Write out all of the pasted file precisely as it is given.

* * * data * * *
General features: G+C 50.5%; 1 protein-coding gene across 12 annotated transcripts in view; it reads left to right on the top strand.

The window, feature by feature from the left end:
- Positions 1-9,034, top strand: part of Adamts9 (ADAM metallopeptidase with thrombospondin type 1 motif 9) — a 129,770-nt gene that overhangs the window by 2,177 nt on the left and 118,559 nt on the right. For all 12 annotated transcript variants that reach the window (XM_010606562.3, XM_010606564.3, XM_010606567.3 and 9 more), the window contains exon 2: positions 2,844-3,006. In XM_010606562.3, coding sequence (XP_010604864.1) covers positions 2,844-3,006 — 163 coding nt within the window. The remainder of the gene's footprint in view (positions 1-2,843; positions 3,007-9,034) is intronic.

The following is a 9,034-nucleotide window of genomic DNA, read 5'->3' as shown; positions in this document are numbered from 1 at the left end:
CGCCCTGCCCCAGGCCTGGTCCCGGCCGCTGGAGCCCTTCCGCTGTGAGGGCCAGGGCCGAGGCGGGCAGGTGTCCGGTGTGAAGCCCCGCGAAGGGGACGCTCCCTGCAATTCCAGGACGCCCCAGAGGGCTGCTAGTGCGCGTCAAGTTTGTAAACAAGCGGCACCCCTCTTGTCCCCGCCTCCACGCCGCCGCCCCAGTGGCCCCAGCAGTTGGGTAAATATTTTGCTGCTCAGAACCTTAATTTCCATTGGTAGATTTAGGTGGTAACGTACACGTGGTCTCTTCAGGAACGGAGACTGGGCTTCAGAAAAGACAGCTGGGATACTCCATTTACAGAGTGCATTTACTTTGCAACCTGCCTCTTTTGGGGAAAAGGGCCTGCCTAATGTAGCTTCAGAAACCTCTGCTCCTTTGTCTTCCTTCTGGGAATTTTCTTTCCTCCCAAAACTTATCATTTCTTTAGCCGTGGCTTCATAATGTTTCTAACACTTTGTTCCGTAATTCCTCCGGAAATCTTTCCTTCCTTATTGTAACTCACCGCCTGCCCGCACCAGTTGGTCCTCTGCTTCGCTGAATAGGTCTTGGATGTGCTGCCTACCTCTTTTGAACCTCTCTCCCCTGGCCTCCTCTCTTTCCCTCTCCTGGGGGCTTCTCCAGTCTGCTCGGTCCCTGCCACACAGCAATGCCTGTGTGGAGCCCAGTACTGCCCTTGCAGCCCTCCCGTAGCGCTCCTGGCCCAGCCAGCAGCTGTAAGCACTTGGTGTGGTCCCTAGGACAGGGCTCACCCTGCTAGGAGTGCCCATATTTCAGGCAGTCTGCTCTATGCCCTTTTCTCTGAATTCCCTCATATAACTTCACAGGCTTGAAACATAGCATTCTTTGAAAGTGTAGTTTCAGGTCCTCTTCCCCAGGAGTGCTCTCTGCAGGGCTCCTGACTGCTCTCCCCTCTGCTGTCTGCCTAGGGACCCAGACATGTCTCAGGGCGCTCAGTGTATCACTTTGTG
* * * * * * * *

General features: G+C 50.5%; 1 protein-coding gene across 12 annotated transcripts in view; it reads left to right on the top strand.

The window, feature by feature from the left end:
- Positions 1-9,034, top strand: part of Adamts9 (ADAM metallopeptidase with thrombospondin type 1 motif 9) — a 129,770-nt gene that overhangs the window by 2,177 nt on the left and 118,559 nt on the right. For all 12 annotated transcript variants that reach the window (XM_010606562.3, XM_010606564.3, XM_010606567.3 and 9 more), the window contains exon 2: positions 2,844-3,006. In XM_010606562.3, coding sequence (XP_010604864.1) covers positions 2,844-3,006 — 163 coding nt within the window. The remainder of the gene's footprint in view (positions 1-2,843; positions 3,007-9,034) is intronic.

The following is a 9,034-nucleotide window of genomic DNA, read 5'->3' as shown; positions in this document are numbered from 1 at the left end:
CGCCCTGCCCCAGGCCTGGTCCCGGCCGCTGGAGCCCTTCCGCTGTGAGGGCCAGGGCCGAGGCGGGCAGGTGTCCGGTGTGAAGCCCCGCGAAGGGGACGCTCCCTGCAATTCCAGGACGCCCCAGAGGGCTGCTAGTGCGCGTCAAGTTTGTAAACAAGCGGCACCCCTCTTGTCCCCGCCTCCACGCCGCCGCCCCAGTGGCCCCAGCAGTTGGGTAAATATTTTGCTGCTCAGAACCTTAATTTCCATTGGTAGATTTAGGTGGTAACGTACACGTGGTCTCTTCAGGAACGGAGACTGGGCTTCAGAAAAGACAGCTGGGATACTCCATTTACAGAGTGCATTTACTTTGCAACCTGCCTCTTTTGGGGAAAAGGGCCTGCCTAATGTAGCTTCAGAAACCTCTGCTCCTTTGTCTTCCTTCTGGGAATTTTCTTTCCTCCCAAAACTTATCATTTCTTTAGCCGTGGCTTCATAATGTTTCTAACACTTTGTTCCGTAATTCCTCCGGAAATCTTTCCTTCCTTATTGTAACTCACCGCCTGCCCGCACCAGTTGGTCCTCTGCTTCGCTGAATAGGTCTTGGATGTGCTGCCTACCTCTTTTGAACCTCTCTCCCCTGGCCTCCTCTCTTTCCCTCTCCTGGGGGCTTCTCCAGTCTGCTCGGTCCCTGCCACACAGCAATGCCTGTGTGGAGCCCAGTACTGCCCTTGCAGCCCTCCCGTAGCGCTCCTGGCCCAGCCAGCAGCTGTAAGCACTTGGTGTGGTCCCTAGGACAGGGCTCACCCTGCTAGGAGTGCCCATATTTCAGGCAGTCTGCTCTATGCCCTTTTCTCTGAATTCCCTCATATAACTTCACAGGCTTGAAACATAGCATTCTTTGAAAGTGTAGTTTCAGGTCCTCTTCCCCAGGAGTGCTCTCTGCAGGGCTCCTGACTGCTCTCCCCTCTGCTGTCTGCCTAGGGACCCAGACATGTCTCAGGGCGCTCAGTGTATCACTTTGTG